The Citizen (2013)
Yearning to leave behind his life of misfortune in the Middle East, Ibrahim Jarrah wins the U.S Green Card Lottery for a chance to become an American citizen. Ibrahim lands in New York City the day before 9/11… and the events of the September terrorist attacks forever shape the struggles he faces on his journey to capture the American dream. Inspired by true events, filmmaker Sam Kadi’s feature debut is a gripping tale of courage, love, and perseverance, the qualities of a true citizen.
Genre : Drama
Country : US
Khaled Nabawy : Ibrahim
Agnes Bruckner : Diane
Rizwan Manji : Mo
“Terrorists don’t get lawyers.”
“The Citizen” is the story of a Syrian immigrant Ibrahim Jarrah (Khaled Nabawy), born in Lebanon, who had to move in the Middle East a few times due to the Lebanese civil war and the invasion of Saddam Hussein in Kuwait. He was fortunate to win a “Green Card” in the U.S. Greencard lottery and thus find happiness in the U.S. and pursue the American dream. He arrives on 10 September 2010, one day before disaster strikes. Ibrahim claims he’s not born for happiness. He’s amazed about the fact that he has won a “Green Card”. However, he doesn’t realize what’s hanging over his head.
It’s not exactly a happy movie and you will be discouraged in Ibrahim’s place. That a man sometimes experiences some setbacks in his life is perfectly normal. But in this film it’s just an accumulation of problems and it becomes such a misery that you surely would start doing something wrong. If I was him, I would have turned my back to the U.S. immediately. Ibrahim is an example of perseverance and conviction. If the saying “Persistence pays off” doesn’t exist in Syria, then they could include it in a book about proverbs with a reference to him. His persistence to succeed as a businessman in the U.S. and eventually acquire the status of an American citizen is admirable.
Khaled Nabawy, an Egyptian actor, plays the role of Ibrahim in a brilliant way. A naive young man who is friendly, has charisma and a charming personality. A good Samaritan from the Middle East who always sees the positive side in everyday things and accepts the way things happen to him. A man who wants to fulfill his dream by planting a good deed every day, as he says. “Everything happens for a reason. I just do not know the reason yet.” His personality and appearance immediately wipes all prejudices about Muslims from the table.
And that’s the biggest obstacle that he encounters on his way to citizenship. The impact of the terrorist attack on the “Twin Towers”. Automatically he’s looked at with suspicion, and he’s the victim of prejudice and discrimination. All the evidence pleads against him: his cousin doesn’t show up at his arrival and he tells a lie about where he’s staying that night, subsequently it seems that his nephew had contacts with those who are responsible for these attacks, his last name is the same as one of the terrorists and he was filmed during an anti-Bush demonstration where he participated in chanting slogans. The heroic act he performed by defending a Jewish young man who was beaten up by a group of skinheads, doesn’t change the fact that he’s still seen as a threat to the country, after which he institutes legal procedures against his mandatory deportation. That’s how the movie started anyway.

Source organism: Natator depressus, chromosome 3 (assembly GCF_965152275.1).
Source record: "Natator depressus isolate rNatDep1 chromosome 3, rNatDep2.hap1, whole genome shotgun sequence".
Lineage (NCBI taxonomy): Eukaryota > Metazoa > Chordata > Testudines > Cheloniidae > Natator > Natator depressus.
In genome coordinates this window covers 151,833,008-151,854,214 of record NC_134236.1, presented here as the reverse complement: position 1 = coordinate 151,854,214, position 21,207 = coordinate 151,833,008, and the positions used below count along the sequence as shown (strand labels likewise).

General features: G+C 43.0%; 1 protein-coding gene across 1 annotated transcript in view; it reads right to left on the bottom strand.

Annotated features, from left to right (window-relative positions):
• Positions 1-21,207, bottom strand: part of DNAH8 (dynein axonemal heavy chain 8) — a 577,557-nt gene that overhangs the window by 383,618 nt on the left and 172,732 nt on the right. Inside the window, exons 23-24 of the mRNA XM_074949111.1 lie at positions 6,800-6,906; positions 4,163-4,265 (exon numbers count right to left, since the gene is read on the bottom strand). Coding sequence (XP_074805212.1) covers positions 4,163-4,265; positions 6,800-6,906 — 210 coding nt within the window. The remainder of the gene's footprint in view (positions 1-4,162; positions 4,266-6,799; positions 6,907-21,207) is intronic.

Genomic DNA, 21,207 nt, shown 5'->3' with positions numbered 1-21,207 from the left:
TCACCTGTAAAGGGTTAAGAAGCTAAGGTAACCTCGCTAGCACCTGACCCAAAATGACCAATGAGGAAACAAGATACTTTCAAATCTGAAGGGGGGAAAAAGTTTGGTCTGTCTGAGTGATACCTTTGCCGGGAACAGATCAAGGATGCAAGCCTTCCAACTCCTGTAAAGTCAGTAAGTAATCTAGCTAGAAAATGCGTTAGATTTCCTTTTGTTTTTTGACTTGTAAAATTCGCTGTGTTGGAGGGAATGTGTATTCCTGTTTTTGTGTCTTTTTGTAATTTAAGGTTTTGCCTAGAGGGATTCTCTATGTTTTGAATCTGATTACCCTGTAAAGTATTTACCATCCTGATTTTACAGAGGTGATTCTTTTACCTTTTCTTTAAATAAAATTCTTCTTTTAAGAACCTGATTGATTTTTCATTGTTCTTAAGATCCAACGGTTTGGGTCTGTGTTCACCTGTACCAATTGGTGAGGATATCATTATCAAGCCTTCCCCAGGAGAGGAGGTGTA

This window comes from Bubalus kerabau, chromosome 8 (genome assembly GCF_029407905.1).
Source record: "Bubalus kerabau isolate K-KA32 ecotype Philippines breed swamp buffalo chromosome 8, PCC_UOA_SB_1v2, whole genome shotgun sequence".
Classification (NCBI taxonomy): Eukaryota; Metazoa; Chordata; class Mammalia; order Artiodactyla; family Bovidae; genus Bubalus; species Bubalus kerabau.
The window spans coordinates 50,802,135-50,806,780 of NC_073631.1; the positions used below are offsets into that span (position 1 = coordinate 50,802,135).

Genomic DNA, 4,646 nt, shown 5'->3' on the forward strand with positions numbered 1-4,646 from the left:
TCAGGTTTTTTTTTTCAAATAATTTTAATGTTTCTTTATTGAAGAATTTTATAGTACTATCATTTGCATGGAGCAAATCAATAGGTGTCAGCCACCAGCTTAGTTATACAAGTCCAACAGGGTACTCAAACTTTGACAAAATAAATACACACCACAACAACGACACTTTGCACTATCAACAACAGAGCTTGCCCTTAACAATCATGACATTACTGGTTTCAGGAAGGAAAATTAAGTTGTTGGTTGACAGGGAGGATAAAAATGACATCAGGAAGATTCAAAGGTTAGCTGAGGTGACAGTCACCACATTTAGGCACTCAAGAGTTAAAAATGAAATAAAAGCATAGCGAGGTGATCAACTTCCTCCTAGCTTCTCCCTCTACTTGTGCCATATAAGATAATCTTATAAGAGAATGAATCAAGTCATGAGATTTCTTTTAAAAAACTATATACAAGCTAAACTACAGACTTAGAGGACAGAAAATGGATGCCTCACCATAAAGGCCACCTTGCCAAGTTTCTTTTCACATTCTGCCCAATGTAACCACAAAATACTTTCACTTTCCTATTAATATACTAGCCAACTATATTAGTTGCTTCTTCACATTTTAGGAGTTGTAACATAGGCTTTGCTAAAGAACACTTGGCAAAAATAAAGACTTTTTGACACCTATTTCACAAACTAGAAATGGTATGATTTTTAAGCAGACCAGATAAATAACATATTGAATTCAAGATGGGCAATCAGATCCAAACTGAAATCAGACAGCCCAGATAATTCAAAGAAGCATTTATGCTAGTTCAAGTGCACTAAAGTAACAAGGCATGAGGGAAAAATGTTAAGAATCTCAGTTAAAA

Despite the excellent acting performance of Khalid and Agnes Bruckner, the cute girl named Diane who Ibrahim helped in the beginning and who became his refuge and guardian, it’s still a dull film with a bunch of cliches. Eventually it just feels like a weekend movie of which a lot have been created already in the past. Such a weekend movie with a moral and social message about how someone gets back on top despite all the trouble he went through and succeeds in his preconceived plan. The end was a fairytale monstrosity. Spontaneously I started to roll my eyes until they looked in the direction of Mecca. A kind of Cinderella but then interpreted by a Muslim with his sweets transformed into a beauty of a car in front of a respectable house, with his lovely wife (You really can’t guess who that’ll be) and a cute little son.
Then there were also some small things I found rather bizarre. Ibrahim totally didn’t know how his cousin ended up in the U.S.. Yet this cousin had to pick him up. I would have obtained some information about him before I arrived there. And not even once during his entire stay he tried to figure out where this cousin lives and what the reason was for not showing up. I find that rather odd. And the fact that he was talking to a classmate during a coffee and popped the big question after five minutes, I found laughable. And finally I thought it was fairly simplistic how he could put that lawyer in his place while he was still following an English course for God’s sake.
It seems it’s based on testimonies of people from the Middle East about their experiences after the attacks of 9/11. The way it affected their daily lives and how suddenly the American citizens judged them different. Ibrahim was also seen as an invader and a threat after the events. “The citizen” is a contemporary drama about immigration with a rather banal and simplistic storyline.